Port Blair, Apr 12 (UNI) Andaman and Nicobar Islands today expressed deep concern over the recent Supreme Court's verdict on the 27 per cent quota for Other Backward Classes (OBCs) in higher education.
Andaman's Education Department Assistant Director A Ayaraju told UNI that five categories of people of these islands had been given OBC status by the administration, considering the tenure of their living in these remote islands but not according to their caste.
However, this OBC status was not being recognised by the National Commission for Backward Classes. This meant that if the students of these islands competed in Central institutes of higher education, they would not get any benefit. This reservation would turn out to be a loss for the people of these islands The recent SC verdict gave the Centre the green signal to implement the reservation policy for OBCs in elite educational institutions from the coming session. Reportedly, the 27 per cent quota would be implemented in a phased manner in the IIMs, he added.
Mr Ayaraju said students, aspiring to join the prestigious IIMs or other such institutes were now worried about their scope for being selected in these premere institutes.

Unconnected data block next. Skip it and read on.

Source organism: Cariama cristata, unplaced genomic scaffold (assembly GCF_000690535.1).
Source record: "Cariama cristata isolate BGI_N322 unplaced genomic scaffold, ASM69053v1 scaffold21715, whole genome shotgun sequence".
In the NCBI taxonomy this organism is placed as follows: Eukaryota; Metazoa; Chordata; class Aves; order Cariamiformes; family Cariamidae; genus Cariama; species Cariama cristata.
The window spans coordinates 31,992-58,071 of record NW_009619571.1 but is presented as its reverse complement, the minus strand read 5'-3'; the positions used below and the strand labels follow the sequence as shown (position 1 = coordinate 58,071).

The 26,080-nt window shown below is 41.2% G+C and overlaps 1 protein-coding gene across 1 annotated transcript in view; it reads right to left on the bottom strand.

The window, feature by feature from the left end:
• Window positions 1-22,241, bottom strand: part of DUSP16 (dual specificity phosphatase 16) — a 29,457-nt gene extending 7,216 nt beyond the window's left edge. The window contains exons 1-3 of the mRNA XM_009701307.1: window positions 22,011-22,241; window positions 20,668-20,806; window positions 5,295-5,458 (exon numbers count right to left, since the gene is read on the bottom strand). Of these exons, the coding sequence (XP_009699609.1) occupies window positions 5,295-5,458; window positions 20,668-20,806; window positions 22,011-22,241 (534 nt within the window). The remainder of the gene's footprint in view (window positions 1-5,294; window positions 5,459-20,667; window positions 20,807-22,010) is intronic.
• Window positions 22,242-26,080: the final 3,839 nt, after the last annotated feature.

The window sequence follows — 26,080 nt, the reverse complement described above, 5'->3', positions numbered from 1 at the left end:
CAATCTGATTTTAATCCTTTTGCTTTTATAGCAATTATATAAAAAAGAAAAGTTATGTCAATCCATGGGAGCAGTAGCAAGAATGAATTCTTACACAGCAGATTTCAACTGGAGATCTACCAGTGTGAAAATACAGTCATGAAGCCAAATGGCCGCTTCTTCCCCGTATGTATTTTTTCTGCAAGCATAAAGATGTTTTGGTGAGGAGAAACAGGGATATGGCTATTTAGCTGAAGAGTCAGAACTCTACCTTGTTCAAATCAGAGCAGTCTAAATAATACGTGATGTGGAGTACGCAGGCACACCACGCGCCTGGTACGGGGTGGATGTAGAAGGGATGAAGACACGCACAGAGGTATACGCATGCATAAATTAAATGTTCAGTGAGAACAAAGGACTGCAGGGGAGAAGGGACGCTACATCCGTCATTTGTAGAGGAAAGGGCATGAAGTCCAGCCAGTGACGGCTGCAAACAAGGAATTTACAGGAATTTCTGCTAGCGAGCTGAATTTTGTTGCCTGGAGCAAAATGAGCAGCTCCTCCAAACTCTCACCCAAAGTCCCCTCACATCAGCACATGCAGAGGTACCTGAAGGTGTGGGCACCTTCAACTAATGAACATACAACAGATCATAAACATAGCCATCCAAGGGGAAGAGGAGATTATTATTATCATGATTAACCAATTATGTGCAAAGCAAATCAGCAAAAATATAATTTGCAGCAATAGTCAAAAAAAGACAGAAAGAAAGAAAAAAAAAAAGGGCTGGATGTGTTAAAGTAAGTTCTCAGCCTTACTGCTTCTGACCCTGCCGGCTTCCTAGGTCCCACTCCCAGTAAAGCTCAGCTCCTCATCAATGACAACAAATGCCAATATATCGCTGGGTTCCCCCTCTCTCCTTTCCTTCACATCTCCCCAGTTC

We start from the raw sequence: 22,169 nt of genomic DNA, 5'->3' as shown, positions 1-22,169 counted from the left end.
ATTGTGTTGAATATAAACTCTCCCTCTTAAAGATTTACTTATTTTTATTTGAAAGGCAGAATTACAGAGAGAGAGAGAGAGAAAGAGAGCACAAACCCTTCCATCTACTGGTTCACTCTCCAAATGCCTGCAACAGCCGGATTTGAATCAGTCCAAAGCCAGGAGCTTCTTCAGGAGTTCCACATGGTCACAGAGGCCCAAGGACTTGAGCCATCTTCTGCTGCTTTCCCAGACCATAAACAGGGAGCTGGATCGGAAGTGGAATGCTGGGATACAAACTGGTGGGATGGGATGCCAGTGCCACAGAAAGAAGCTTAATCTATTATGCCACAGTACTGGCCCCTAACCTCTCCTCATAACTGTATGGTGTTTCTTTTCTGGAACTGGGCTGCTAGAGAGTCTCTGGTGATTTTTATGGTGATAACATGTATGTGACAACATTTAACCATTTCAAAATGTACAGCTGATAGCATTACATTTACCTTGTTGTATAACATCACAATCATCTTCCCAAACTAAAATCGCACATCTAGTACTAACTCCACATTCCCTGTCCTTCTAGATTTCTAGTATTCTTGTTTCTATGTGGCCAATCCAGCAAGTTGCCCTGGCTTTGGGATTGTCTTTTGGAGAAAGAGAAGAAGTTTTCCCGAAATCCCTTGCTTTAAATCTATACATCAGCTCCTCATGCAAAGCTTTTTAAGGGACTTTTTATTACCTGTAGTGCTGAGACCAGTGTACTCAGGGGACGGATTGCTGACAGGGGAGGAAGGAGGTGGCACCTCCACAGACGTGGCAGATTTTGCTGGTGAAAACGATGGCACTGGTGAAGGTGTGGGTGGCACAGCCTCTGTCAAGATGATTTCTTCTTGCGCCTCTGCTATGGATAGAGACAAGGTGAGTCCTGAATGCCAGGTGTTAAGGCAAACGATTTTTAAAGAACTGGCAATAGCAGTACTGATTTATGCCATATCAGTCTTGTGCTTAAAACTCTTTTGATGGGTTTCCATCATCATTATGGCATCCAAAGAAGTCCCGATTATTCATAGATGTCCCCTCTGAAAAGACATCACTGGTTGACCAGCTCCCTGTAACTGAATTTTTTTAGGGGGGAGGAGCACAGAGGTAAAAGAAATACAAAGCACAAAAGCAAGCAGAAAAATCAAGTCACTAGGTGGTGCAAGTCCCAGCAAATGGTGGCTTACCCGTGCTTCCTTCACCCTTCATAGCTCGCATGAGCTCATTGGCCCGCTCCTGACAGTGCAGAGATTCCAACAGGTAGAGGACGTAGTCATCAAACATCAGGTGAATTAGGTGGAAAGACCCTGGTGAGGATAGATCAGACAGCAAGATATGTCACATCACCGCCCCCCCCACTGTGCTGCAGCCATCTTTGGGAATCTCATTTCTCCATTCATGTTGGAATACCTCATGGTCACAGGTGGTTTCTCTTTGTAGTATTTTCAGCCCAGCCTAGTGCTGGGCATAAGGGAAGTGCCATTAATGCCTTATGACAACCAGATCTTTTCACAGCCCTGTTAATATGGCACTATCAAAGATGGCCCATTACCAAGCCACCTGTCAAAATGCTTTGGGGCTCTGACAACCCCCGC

''Reserving 27 per cent of the seats for the OBCs is injustice to other talented students. This judgement would be a disadvantage for many talented and deserving students,'' said Ashraf Ali, a student of these islands.
Experts feel that the verdict would only benefit a small fraction of students, who are planning to compete at the national level.
''The reservation is for Central institutes and we do not have any Central institutes over here. Very few students are going for the exams in Central institutes, but they are also not going to get any benefits, as the OBC certificates issued to most of the Andaman Students is not recognised in the national level,'' said Principal of a Government College, who do not want his name to be quoted.
About 90 per cent students in Andaman do not compete for the Central institutes of higher education, as students here get seats reserved in different states for higher education, due to the remoteness of this far-flung archipelago.
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